Tip #4: Solve real health system problems

One thing that’s critical, is to have a unique solution to solve a real problem. It’s never technology for technology’s sake, but at the point that we understand your solution solves a problem and that we have that problem, even though we haven’t addressed it yet, then we’re all ears,” Sue Schade, MBA, FCHIME, FHIMSS, Chief Information Officer at University of Michigan Hospitals and Health Centers.

If you want to build a successful partnership with a hospital system, you must solve one of their bigger problems. Huge opportunities exist in healthcare for those who have innovative, creative and cost-effective solutions. Advancements in telemedicine, global healthcare, cybersecurity, and robotics are just a few areas that healthcare is determined and desperate for. Your solution needs to be scalable and have the ability to improve the workflow of an entire organization leading to enhanced population health. The most successful healthcare partnerships are born out of the intersection of a passion and a necessity — make it your personal mission to be the change healthcare demands.

The Pilot Pitch: Presentation Tips from a Payer’s Perspective

We talk to companies that say they are in prototype or final phase of testing. We look at those companies with a different lens. Do they have a true understanding of the space in which they’re playing? Do they have a sales and marketing plan that will get the [technology] into hands of people who will actually use it at the end of the day? Do they look like they have a credible road ahead of them? And, is it smart for us to jump in and start a group concept or pilot with them?” Simon Jones – Vice President of HIT Product Strategy at Blue Shield of California.

  • Pitches will vary but with the economic and federal pressures experienced by hospitals, it is imperative a properly communicated business model displays fresh and creative ways to improve outcomes and reduce overhead costs.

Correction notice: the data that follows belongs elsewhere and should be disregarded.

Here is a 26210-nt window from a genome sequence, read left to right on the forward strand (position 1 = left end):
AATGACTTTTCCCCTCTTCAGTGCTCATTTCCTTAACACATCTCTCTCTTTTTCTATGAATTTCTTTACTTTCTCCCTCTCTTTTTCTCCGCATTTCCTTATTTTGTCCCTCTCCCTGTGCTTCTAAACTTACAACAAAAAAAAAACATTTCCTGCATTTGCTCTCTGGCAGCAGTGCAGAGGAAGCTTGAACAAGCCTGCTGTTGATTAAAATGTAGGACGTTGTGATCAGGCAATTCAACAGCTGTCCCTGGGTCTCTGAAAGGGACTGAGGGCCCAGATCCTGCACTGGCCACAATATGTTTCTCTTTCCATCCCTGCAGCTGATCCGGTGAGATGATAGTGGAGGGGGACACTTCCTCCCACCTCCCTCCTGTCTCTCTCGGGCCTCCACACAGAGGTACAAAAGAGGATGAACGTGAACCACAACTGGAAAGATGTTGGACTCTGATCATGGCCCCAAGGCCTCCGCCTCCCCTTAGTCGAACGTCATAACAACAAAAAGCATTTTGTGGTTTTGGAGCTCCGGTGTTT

• Be honest and open about the road ahead of you. If potential pitfalls aren’t communicated, potential solutions can’t be implemented.
  • Bring all of your results and case studies to show successes that have been achieved independently. Even if you don’t have case studies and impressive metrics for your technology, frame your company narrative in a way that allows healthcare organizations to see that you understand the market. If you had to pivot, communicate why, what was learned, and how that change has put you in a better position going forward.

The opportunity for success has never been greater than during this seismic healthcare industry change from volume to value, but putting your best pilot forward is crucial to reap the rewards. Securing a hospital pilot is no simple feat. To learn first-hand what healthcare leaders want, need and require in a pilot or innovation project, take a moment to download the Innovation Series eBook and learn at the feet of healthcare’s top CIOs.

Here’s an infographic that you can use for easy reference:

healthcare software companies infographic

Travis Good

Travis Good, M.D., MBA, MS is CEO and co-founder of Catalyze, Inc . He is a speaker, blogger and expert in healthcare technology, specifically HIPAA compliance and security issues involved with healthcare innovation. Connect with Travis on Twitter: @travisjgood